As a special needs mom, a big part of my weekly schedule is filled with therapy appointments, which means an even bigger part of my week is filled with driving to and from those appointments. In an effort to reclaim some of the wasted time in the car, I began to build an arsenal of activities that could be done while driving. These language boosting games are not only fun, but use those long car trips to reinforce needed skills.
- Press Pause. Music is a powerful tool for kids on the autism spectrum and other non-verbal disorders. The rhythm and repetitive nature of a favorite song can soothe a meltdown, but songs can also encourage speech. While playing a favorite song, press pause and encourage your child to ‘fill in the blank’ with the next words or phrases. Even reluctant talkers can be persuaded to keep singing their favorite tune.
- Mystery Item. To keep busy during the drive, I packed a basket full of toys to keep beside my son’s seat. This basket of toys is easily transitioned to a language building activity by asking my son to choose a toy and describe it to me so I could guess the item without seeing it. Receptive language is improved as he describes the shape, color, and function of the item. He is also working on hearing my questions and answering appropriately.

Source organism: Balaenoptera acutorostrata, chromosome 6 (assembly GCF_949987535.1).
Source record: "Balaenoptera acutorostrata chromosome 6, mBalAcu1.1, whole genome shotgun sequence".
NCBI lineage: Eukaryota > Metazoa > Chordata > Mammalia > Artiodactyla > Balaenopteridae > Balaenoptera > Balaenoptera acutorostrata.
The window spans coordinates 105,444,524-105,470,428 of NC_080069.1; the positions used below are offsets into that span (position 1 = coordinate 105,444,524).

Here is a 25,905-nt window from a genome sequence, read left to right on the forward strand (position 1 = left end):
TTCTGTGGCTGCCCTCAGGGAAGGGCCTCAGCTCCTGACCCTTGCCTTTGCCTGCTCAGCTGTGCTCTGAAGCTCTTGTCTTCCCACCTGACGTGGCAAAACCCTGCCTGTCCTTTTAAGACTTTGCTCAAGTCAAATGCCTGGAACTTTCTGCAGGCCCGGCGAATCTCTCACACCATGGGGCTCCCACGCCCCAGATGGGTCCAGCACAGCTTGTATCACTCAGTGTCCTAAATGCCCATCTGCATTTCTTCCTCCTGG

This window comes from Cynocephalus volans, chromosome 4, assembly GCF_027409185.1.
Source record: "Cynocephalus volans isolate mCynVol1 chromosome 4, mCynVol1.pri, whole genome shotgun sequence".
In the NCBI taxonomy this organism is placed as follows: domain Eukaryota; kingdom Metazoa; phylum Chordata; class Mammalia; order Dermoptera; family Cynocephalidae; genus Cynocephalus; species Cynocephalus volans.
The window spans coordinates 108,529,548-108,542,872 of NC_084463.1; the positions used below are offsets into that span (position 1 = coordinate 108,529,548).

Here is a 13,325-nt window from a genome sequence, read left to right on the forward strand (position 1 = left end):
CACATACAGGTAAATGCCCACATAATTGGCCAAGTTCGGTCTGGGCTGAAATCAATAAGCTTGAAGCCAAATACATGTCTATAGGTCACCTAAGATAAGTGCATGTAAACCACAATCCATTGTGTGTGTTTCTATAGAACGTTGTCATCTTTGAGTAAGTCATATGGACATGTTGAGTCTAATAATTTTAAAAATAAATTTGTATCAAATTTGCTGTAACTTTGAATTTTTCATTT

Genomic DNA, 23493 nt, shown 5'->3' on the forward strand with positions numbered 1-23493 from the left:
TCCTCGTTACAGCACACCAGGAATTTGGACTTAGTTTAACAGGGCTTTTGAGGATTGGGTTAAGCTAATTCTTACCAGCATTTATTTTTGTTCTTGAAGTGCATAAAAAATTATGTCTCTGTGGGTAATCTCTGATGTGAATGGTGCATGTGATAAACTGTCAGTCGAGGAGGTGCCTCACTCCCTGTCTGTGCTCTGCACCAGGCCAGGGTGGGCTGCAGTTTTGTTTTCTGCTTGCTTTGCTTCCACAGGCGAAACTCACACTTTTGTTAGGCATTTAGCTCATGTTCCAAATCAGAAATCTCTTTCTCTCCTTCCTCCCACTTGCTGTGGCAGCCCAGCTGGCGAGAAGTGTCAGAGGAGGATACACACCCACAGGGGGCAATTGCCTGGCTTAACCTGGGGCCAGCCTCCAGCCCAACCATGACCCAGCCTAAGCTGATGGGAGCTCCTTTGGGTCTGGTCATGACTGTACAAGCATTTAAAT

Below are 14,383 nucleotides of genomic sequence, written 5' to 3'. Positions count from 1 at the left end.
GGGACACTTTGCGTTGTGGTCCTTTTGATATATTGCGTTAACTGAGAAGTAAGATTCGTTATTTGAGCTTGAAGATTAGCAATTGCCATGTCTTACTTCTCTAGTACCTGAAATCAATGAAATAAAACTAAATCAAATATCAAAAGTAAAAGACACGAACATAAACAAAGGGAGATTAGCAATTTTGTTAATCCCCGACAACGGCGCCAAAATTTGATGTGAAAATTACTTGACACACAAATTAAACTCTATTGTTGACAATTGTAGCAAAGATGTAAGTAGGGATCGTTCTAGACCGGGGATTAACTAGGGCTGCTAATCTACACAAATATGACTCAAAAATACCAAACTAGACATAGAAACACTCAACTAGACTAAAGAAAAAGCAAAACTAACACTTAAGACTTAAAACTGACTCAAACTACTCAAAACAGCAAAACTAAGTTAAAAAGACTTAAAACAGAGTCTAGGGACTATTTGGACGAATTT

- Pass the Story. This is a classic childhood game that can involve the whole family while building vocabulary, listening and language. One person starts a story and verbally shares a few lines before ‘passing’ the story to the next person to continue. My neurotypical children loved to jump in and play this game, and their participation encouraged their brother to join in the fun.
- I See. A simplified version of I Spy, this game is a vocabulary boosting activity using the objects seen outside the car window. In our early language learning days, I would simply name an object that I could see, and encourage him to take a turn naming something he could see. As his language improved, I added adjectives to the items we passed. This receptive language activity allowed my son to hear some of the adjectives I used, and then practice adding descriptive words of his own.
- What do you do, dear?: One of our favorite car games was based on one of our favorite books, What Do You Say, Dear? by Sesyle Joslin. In the book, characters learn the correct manners to use in social situations. We used the same principle to practice executive functioning skills and proper social responses in a variety of situations. For example, I would ask “What do you do when you need to get ready for bed?” As he listed the steps, he was practicing his vocabulary and planning skills.